What are the 3 types of co-parenting?



Co-parenting is a child-rearing situation where separated or divorced parents are responsible for raising a child. Effective co-parenting is crucial for the healthy development of children and helps them adjust better to changes in family structure. This article explores the three main co-parenting styles—cooperative, parallel, and conflicted—by defining each type in depth, examining their benefits and challenges, and providing real-life examples. It also compares the different types and offers evidence-based strategies for co-parents to work together in the best interest of their children.

Understanding Co-Parenting

Co-parenting involves separated or divorced parents working together to raise their children. According to research, a child’s adjustment after divorce depends on the conflict between parents (Kelly & Emery, 2003). Effective co-parenting, where parents support each other, is essential to children’s psychological and emotional well-being (Whiteside & Becker, 2000).

However, divorce often brings communication challenges that co-parents must work to overcome. Co-parenting requires parents to shift their focus from their relationship to their children’s development and parenting responsibilities. Parents must set aside their differences to make decisions together, provide consistent discipline and schedule coordinated routines. For newly separated parents, co-parenting skills develop over time and with experience.

The Three Types of Co-Parenting

Cooperative Co-Parenting

Cooperative co-parenting is characterized by low conflict, shared responsibility, open communication, and a mutually supportive relationship between parents regarding child-rearing decisions. Cooperative co-parents put their children’s needs and well-being first by remaining flexible, respectful, and willing to compromise. This style yields significant benefits, including lower anxiety and depression in children and parents, better academic achievement, and secure attachment relationships with mothers and fathers (Hanson, 2018; Sandler et. al. 2011).

While cooperative co-parenting is ideal, it requires conscious effort and may be difficult to achieve in the early stages of separation or if tensions remain unresolved. Collaborating as co-parents while processing feelings from a failed partnership can be challenging. With time and shared commitment to their children’s healthy development, many co-parents establish a cooperative style. The key is communicating empathetically, focusing on children’s needs, and being consistent, open-minded and solutions-focused.

Mr. and Mrs. Smith separated after 13 years of marriage. While the relationship ended, their priority has always been their two sons, aged 12 and 10. Mrs. Smith has primary custody, but Mr. Smith visits often, and they make important decisions together regarding health, education, activities, and rules. They attend school events as a united front and respectfully consult each other when challenges arise. The Smith boys feel secure knowing their parents support them and stay involved.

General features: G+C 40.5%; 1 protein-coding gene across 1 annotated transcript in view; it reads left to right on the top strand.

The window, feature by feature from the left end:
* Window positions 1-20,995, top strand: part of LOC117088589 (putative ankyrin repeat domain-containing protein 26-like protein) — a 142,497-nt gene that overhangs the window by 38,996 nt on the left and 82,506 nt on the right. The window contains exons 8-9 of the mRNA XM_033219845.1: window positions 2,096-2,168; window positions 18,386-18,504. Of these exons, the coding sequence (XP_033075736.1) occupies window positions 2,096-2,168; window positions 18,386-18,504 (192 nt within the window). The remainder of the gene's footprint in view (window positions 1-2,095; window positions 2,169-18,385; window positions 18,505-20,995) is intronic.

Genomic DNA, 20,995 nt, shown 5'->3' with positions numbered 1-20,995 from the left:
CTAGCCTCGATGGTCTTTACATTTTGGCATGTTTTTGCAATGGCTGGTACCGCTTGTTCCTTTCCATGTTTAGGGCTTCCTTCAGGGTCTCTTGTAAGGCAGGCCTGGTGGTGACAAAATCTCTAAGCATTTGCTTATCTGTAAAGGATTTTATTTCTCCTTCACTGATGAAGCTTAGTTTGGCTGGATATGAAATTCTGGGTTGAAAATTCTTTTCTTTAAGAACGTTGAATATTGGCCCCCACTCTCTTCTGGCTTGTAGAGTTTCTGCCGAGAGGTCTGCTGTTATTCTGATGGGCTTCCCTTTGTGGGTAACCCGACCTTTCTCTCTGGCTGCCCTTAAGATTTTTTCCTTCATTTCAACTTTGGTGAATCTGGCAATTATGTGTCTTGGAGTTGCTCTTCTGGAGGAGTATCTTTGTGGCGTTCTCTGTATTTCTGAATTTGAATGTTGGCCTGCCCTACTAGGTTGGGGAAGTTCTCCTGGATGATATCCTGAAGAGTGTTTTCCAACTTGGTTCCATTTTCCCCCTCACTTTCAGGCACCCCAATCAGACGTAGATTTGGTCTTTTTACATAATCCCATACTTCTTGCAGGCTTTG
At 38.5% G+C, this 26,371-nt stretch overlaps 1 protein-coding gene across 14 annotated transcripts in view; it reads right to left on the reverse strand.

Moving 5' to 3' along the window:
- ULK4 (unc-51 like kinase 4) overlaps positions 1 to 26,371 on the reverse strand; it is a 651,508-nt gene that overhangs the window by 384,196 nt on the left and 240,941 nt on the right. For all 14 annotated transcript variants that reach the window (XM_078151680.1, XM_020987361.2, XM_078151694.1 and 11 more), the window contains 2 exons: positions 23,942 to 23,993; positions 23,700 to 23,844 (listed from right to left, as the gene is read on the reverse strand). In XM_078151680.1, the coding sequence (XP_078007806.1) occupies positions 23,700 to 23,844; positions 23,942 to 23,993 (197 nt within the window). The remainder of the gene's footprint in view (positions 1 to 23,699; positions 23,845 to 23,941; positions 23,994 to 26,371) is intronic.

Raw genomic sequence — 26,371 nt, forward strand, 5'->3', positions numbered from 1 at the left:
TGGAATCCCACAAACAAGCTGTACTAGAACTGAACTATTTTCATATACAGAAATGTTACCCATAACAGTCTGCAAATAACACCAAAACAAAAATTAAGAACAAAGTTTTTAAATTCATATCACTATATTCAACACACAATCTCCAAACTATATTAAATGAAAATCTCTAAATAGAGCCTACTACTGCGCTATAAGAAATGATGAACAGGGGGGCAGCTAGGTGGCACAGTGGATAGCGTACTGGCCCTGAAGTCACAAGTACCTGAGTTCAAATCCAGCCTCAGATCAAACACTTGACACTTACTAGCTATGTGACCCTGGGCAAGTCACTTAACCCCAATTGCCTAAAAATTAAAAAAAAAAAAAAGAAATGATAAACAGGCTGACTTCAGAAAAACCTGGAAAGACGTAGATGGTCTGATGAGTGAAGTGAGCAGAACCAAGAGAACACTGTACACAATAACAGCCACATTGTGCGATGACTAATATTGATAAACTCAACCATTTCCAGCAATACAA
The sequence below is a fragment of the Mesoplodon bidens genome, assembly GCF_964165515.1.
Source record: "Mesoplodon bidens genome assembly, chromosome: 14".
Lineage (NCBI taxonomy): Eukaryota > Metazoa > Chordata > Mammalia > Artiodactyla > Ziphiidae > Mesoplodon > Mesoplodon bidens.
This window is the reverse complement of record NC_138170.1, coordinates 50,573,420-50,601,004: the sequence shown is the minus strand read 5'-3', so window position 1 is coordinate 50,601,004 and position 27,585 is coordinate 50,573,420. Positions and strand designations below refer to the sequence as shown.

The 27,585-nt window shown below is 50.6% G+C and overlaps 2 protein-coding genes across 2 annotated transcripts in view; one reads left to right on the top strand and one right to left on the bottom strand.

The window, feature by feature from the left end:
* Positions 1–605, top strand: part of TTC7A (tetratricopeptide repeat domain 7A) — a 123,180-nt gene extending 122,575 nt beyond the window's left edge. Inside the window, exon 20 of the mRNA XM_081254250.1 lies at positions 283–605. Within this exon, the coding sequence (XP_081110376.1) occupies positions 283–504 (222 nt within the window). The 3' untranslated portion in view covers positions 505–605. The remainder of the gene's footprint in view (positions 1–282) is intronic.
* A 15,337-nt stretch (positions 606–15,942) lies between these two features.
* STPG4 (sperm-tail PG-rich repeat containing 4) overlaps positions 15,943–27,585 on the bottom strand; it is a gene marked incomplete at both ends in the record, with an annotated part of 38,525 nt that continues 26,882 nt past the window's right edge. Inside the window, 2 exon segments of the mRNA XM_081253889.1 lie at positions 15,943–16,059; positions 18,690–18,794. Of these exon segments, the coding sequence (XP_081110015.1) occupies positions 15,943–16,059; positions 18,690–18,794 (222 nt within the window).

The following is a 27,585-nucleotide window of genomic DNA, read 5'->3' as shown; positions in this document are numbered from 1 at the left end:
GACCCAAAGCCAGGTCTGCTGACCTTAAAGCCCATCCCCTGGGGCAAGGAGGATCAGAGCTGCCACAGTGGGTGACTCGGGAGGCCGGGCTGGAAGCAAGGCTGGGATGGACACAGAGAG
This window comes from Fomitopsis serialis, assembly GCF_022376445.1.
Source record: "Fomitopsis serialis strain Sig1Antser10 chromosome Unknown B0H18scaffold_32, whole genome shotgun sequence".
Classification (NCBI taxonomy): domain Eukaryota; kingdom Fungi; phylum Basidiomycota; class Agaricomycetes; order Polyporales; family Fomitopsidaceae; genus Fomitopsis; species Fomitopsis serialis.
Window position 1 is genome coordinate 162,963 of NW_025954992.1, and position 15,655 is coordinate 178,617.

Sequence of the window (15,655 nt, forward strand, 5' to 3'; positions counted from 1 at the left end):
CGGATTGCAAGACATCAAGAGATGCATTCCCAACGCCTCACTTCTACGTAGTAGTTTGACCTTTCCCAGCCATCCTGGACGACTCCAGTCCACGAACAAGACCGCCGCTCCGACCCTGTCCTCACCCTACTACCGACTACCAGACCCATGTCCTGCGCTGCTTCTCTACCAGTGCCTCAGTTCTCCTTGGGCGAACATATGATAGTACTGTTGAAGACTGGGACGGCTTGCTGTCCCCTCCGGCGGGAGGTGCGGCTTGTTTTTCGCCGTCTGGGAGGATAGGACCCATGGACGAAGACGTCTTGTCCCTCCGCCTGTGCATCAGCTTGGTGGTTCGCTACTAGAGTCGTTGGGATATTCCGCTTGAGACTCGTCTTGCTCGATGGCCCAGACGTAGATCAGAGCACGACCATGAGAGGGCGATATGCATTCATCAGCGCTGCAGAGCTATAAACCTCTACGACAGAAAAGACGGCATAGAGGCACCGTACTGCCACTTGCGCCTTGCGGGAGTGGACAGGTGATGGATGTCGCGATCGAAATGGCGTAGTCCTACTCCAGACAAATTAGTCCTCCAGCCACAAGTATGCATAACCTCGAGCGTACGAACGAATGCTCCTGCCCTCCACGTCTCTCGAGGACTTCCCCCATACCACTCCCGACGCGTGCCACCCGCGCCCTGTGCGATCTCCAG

Parallel Co-Parenting

Parallel co-parenting involves parents separating parenting responsibilities with minimal communication or collaboration. They remain disengaged from each other while separately raising their children. For high-conflict couples, parallel co-parenting avoids direct conflict that would otherwise emerge. This style allows each parent to set rules and routines as they see fit, but children must adjust between different environments.

While parallel co-parenting sidesteps destructive communication, lack of support and an inconsistent approach from parents can negatively impact children’s well-being, especially for younger children. Children may feel caught in their parents’ inability to co-parent effectively. Parallel co-parents can still meet their children’s basic needs with solid boundaries, separate spheres of influence, and practical arrangements. But children thrive most when parents present as a united front (Kelly & Emery, 2003).

Mr. and Mrs. J’s relationship has remained tense since separating 18 months ago. They communicate little outside of practical matters concerning 8-year-old Maya’s schedule. Mrs. J has custody from Monday to Thursday and Mr. J from Thursday to Monday. In each home, rules and routines differ. Maya struggles to adjust her behaviour each time she changes households. While her parents’ parallel arrangement avoids direct conflict, their inability to cooperate leaves Maya feeling insecure and confused. With counselling, Maya’s parents could develop strategies to provide greater consistency and support between households.

Conflicted Co-Parenting

Conflicted co-parenting is characterized by frequent hostility, distrust, anger, and resentment between parents, damaging children’s healthy development. Constant fighting and tension cause emotional and behavioural problems in children, including higher rates of anxiety, depression, aggression, and hyperactivity, according to research (Kelly, 2012). Although some disagreements are normal, hostile and unresolved conflict creates an atmosphere of danger that undermines children’s security and wellbeing (Sandler et. al, 2011).

Conflicted co-parents are so caught up in their own issues that children’s needs come second. They refuse to compromise and use children as pawns to exert control or continue punishing each other. According to multiple studies, children of conflicted co-parents often fare worse emotionally, socially, and academically (Amato & Sobolewski, 2001; Kelly & Emery, 2003).